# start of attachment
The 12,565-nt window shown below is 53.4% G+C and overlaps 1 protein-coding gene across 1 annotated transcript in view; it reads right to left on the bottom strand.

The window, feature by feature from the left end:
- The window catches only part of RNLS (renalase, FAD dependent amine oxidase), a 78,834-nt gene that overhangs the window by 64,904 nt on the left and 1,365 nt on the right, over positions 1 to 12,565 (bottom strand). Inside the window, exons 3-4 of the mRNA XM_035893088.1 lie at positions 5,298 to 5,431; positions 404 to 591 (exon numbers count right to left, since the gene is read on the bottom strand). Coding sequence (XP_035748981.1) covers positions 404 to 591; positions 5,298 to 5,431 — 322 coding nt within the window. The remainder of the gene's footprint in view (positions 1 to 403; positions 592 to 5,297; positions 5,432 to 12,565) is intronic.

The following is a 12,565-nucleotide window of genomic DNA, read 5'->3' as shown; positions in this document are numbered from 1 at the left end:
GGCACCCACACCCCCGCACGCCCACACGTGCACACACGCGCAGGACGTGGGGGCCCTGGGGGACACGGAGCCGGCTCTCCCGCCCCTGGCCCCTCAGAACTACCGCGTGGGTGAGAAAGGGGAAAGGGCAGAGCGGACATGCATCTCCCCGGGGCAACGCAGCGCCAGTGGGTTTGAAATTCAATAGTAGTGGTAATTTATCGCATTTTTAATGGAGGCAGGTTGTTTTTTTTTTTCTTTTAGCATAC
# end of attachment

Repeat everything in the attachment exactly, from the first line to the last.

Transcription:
The 12,565-nt window shown below is 53.4% G+C and overlaps 1 protein-coding gene across 1 annotated transcript in view; it reads right to left on the bottom strand.

The window, feature by feature from the left end:
- The window catches only part of RNLS (renalase, FAD dependent amine oxidase), a 78,834-nt gene that overhangs the window by 64,904 nt on the left and 1,365 nt on the right, over positions 1 to 12,565 (bottom strand). Inside the window, exons 3-4 of the mRNA XM_035893088.1 lie at positions 5,298 to 5,431; positions 404 to 591 (exon numbers count right to left, since the gene is read on the bottom strand). Coding sequence (XP_035748981.1) covers positions 404 to 591; positions 5,298 to 5,431 — 322 coding nt within the window. The remainder of the gene's footprint in view (positions 1 to 403; positions 592 to 5,297; positions 5,432 to 12,565) is intronic.

The following is a 12,565-nucleotide window of genomic DNA, read 5'->3' as shown; positions in this document are numbered from 1 at the left end:
GGCACCCACACCCCCGCACGCCCACACGTGCACACACGCGCAGGACGTGGGGGCCCTGGGGGACACGGAGCCGGCTCTCCCGCCCCTGGCCCCTCAGAACTACCGCGTGGGTGAGAAAGGGGAAAGGGCAGAGCGGACATGCATCTCCCCGGGGCAACGCAGCGCCAGTGGGTTTGAAATTCAATAGTAGTGGTAATTTATCGCATTTTTAATGGAGGCAGGTTGTTTTTTTTTTTCTTTTAGCATAC